This has resulted in a lot of derivative structuring conversations at treasury departments; companies are looking at whether they should use a Treasury or swap-based hedge. There have also been a lot of hedge accounting considerations, because if rates stay low, these hedges will become liabilities. Hedge accounting allows them to spread that liability. “If you had a $10 million liability on your hedge, good hedge accounting treatment allows you amortize roughly $1 million every year on a 10-year issuance, rather than a $10 million immediate hit to earnings,” Dhargalkar said. “So getting hedge accounting treatment is really helpful because it reduces the volatility that you're going to experience.”
EXPANDING CREDIT ACCESS
Last week, the Fed further expanded its efforts to support the economy, unveiling three new facilities that will give corporates greater access to credit.
- The Primary Market Corporate Credit Facility (PMCCF) provides companies with access to credit to help them keep business operations running during the pandemic. Open to investment grade companies only, this facility allows borrowers to defer payments for the first six months so that they have more cash to pay employees and suppliers.
- The Secondary Market Corporate Credit Facility (SMCCF) is a special purpose vehicle (SPV) that supports the corporate bond market through the purchase of investment grade corporate bonds and eligible corporate bond portfolios in the secondary market.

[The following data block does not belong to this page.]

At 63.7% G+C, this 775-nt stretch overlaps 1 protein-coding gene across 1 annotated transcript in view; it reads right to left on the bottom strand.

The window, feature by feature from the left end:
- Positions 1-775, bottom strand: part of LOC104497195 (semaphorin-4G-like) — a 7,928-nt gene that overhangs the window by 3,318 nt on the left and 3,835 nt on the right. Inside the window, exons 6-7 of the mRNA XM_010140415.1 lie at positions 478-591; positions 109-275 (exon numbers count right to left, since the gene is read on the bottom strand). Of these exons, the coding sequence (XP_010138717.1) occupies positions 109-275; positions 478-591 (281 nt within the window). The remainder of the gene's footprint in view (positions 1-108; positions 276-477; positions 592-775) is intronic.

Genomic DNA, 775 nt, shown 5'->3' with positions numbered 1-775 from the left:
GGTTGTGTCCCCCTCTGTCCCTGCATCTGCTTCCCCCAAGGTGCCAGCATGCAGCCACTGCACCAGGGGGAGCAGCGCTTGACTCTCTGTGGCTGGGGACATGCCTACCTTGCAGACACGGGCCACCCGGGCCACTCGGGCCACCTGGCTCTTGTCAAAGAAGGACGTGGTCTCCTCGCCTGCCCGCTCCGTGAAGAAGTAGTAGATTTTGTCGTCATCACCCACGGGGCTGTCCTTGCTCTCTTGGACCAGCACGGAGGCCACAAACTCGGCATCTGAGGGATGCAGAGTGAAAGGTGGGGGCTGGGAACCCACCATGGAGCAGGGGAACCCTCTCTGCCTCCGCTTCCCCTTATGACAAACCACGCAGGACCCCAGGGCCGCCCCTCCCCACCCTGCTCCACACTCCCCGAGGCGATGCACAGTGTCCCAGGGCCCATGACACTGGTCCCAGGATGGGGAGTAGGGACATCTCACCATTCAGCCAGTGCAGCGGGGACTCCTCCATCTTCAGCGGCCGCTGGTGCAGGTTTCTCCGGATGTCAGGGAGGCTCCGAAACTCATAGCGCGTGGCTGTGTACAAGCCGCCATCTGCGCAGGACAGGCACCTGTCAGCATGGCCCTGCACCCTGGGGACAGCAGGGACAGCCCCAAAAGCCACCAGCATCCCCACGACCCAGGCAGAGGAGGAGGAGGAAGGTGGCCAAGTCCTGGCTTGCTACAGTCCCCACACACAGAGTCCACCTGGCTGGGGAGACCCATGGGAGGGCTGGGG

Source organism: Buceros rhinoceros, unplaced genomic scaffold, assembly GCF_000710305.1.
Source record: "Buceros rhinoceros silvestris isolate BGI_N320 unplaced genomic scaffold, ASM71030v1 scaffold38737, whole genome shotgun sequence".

- The Term Asset-Backed Securities Loan Facility (TALF), a rebooted version of the 2008 program of the same name, is intended to support the flow of credit to consumers and businesses by enabling the issuance of asset-backed securities (ABS). The 2008 TALF was highly successful, jumpstarting lending at a time when it had grinded to a halt.
AFP spoke with the Treasury department about the PMCFF and SMCFF, in an effort to shore up the difference in the programs from a credit quality standpoint. The Money Market Mutual Fund Liquidity Facility (MMLF) and the Commercial Paper Funding Facility (CPFF), which were announced the week before, only allow Tier 1 commercial paper. “Yet on an equivalent basis, the PMCFF and SMCFF allow long-term credit ratings of equivalent Tier 2 issuers, but exclude them on the short end with the MMLF and CP facilities,” said Tom Hunt, AFP’s director of treasury services. “This further complicates the liquidity shortfall that Tier 2 issuers are experiencing because they need funding now.”
The Fed certainly has its work cut out for it. Michael Bright, CEO of the Structured Finance Association, noted that the central bank “needs to get the new TALF program and five other facility programs up and running, provide needed liquidity to the markets, all while not running afoul of the legal limitations outlined in Section 13(3) of the Federal Reserve Act, which guides the central bank’s emergency lending authorities.”
Dhargalkar believes that the Fed’s efforts will ultimately have positive results, and has already seen the beginnings of a turnaround. “The intention is absolutely to help in all these markets, and I think we're starting to see the early signs of that,” he said. “It’s hard to say exactly whether equity markets are responding favorably to stimulus, but the fact is that they are responding favorably.”
For more insights during this difficult time, visit AFP’s Coronavirus Resource Center.